Parish Holy Cross in WiesenEdit
The church is mentioned for the first time in a written document in 1337 and it is reported that has been consecrated once in 1434. The present church has a massive bell tower and was built with blocks of granite under the supervision of Adam Schaiter of Sterzing in Late Gothic and Renaissance style. In the 19th century was restored freeing the interior of Gothic elements. The ceiling frescoes are by Josef Renzler dating from 1841.
Chapel of the Holy Sepulchre in WiesenEdit
The chapel was built in an octagonal form on the initiative of Daniel von Elzenbaum at that time administrator of the parish of Sterzing. The chapel was consecrated in 1631 and is formed by a room sufficient to accommodate a simulacrum of the Holy Sepulchre which is decorated and open to the public every year for Easter.
The Moos Castle is mentioned for the first time in a written document in 1325 and was owned by the Trautson family. In the following years the castle changed several owners and in 1600 was restored on commission of Christoph Geizkofler. The Moos Castle was efficiently protected by the “marsh of Sterzing” which extended to Wiesen. The South Tirol Winemakers Association acquired the castle in 1950, restored it without substantial changing and destined it as a retirement home for the elderly.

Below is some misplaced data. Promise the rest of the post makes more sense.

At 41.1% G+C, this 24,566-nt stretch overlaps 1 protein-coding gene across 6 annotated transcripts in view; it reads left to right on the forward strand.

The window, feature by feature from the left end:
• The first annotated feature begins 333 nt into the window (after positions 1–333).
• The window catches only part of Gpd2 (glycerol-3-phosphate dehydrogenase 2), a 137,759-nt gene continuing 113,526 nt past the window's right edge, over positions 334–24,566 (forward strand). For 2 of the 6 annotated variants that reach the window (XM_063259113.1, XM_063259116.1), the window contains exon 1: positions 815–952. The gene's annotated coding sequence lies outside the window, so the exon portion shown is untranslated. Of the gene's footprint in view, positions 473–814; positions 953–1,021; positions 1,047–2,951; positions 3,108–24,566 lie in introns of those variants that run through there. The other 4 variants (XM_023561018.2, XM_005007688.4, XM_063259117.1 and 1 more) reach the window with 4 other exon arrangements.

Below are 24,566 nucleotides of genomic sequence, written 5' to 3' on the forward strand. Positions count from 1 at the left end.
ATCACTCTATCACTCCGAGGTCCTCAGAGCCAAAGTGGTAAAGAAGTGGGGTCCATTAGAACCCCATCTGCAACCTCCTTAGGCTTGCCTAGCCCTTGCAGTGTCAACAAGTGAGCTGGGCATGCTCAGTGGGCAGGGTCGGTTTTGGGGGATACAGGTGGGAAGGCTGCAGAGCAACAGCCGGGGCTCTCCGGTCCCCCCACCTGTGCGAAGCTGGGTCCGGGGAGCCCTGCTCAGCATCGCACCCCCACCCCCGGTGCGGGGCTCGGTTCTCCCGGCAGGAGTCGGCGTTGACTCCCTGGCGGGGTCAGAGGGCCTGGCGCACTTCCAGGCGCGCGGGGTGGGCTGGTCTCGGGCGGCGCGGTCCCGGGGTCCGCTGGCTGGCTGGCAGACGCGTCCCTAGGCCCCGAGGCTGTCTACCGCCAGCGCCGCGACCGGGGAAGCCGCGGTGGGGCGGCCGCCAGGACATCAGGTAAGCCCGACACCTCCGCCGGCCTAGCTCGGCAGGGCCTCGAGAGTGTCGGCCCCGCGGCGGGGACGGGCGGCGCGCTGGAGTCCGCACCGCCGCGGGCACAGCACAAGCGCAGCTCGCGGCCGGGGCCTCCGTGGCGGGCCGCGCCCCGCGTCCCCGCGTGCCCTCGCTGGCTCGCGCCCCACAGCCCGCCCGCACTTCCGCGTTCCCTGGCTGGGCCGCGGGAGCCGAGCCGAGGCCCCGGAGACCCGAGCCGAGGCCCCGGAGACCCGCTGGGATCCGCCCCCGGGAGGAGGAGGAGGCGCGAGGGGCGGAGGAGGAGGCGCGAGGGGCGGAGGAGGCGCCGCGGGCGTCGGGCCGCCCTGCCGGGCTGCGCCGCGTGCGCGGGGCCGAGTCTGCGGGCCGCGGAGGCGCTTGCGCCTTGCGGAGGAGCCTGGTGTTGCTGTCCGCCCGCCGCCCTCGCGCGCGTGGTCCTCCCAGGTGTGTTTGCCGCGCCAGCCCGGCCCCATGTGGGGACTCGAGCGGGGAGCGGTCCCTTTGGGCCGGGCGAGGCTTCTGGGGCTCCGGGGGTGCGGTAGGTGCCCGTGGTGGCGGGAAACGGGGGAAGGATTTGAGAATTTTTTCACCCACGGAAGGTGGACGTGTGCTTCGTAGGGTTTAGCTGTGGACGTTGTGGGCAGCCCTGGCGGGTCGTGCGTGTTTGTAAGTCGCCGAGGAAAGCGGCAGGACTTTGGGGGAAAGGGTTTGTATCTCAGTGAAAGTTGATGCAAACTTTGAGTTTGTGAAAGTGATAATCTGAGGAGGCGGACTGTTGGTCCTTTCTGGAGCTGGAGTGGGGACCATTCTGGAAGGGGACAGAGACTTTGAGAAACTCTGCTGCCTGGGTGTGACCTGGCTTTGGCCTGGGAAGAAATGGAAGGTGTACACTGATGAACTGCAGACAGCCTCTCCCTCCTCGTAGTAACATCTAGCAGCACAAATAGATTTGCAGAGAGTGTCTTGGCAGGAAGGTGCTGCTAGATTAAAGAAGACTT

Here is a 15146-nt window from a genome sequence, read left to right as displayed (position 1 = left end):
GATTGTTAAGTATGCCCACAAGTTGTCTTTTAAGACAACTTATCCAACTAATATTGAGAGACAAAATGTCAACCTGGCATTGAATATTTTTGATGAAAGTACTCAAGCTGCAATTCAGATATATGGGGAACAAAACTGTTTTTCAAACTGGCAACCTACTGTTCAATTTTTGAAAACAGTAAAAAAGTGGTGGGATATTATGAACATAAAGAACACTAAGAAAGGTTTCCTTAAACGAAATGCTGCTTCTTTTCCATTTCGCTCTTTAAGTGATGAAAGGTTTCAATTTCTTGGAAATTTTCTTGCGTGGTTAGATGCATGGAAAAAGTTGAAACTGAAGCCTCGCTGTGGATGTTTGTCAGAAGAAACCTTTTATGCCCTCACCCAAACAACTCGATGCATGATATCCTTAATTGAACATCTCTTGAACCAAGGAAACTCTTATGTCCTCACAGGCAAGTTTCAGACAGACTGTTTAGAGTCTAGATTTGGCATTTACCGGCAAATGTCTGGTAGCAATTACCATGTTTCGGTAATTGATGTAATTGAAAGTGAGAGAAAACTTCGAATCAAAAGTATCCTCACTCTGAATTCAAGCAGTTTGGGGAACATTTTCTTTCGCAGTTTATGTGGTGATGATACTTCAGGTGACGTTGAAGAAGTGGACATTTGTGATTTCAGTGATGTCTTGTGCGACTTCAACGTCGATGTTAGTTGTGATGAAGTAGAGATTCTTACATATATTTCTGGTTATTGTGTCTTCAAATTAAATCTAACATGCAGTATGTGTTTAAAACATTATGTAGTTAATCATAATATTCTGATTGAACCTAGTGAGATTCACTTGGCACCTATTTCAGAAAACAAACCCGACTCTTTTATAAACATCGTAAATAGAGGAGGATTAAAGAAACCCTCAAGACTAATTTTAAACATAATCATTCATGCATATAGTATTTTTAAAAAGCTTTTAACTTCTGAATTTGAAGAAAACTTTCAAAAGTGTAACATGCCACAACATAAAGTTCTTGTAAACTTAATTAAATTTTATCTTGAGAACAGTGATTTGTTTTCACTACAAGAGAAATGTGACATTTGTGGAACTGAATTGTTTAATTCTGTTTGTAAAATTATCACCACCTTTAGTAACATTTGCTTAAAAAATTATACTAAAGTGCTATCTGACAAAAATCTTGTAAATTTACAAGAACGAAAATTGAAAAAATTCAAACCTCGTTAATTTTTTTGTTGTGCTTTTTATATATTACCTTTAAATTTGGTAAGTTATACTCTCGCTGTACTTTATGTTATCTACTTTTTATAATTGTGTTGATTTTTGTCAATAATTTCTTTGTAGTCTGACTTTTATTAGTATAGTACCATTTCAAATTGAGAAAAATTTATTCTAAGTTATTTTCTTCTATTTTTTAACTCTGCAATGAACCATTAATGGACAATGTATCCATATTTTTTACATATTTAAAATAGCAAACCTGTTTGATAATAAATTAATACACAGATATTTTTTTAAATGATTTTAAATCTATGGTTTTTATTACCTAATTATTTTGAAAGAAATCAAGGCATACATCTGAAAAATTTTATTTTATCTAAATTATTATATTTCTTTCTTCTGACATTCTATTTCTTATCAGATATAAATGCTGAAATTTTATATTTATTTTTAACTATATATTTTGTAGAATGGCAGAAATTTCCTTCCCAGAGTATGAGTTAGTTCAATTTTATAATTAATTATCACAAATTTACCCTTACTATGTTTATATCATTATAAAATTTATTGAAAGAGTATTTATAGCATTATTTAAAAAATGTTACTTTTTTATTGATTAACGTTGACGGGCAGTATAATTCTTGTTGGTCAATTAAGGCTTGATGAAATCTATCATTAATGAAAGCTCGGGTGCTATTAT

The Sprechenstein Castle according to a document was re-built in 1241 on a high rocky spur southeast of Sterzing. The castle is formed by a lower fortress, an upper keep and a palace; it was owned by the Trautson. In 1775 the family Trautson extinguished and the castle passed to the Auersperg from Salzburg which are still the owner.
Ansitz Wiesenheim is a three level palace with a low triangular pediment and an “Erker” tower with a saddle roof, placed at one corner of the building. The Medieval nucleus has a small wooden hall and rooms rebuilt around in the 17th century with the rooftree at sight.
Haidenschaft was a tower-house situated on the left side of Eisack river, in the municipality of Pfitsch, outside the jurisdiction of Sterzing and known since 1425. In 1553 was bought from the mining society Kössental. The front has an Erker on each of the three floors, it was restored in Baroque, with three bull's eye on the pediment, in the 18th century. It was known as “Tua House” from the family who lived in after World War I.
|Source: Data from ISTAT|
- "Superficie di Comuni Province e Regioni italiane al 9 ottobre 2011". Istat. Retrieved 16 March 2019.
- "Popolazione Residente al 1° Gennaio 2018". Istat. Retrieved 16 March 2019.
- All demographics and other statistics: Italian statistical institute Istat.
- Heraldry of the World: Pfitsch
- "Volkszählung 2011/Censimento della popolazione 2011". astat info. Provincial Statistics Institute of the Autonomous Province of South Tyrol (38): 6–7. June 2012. Retrieved 2012-06-14.
Media related to Pfitsch at Wikimedia Commons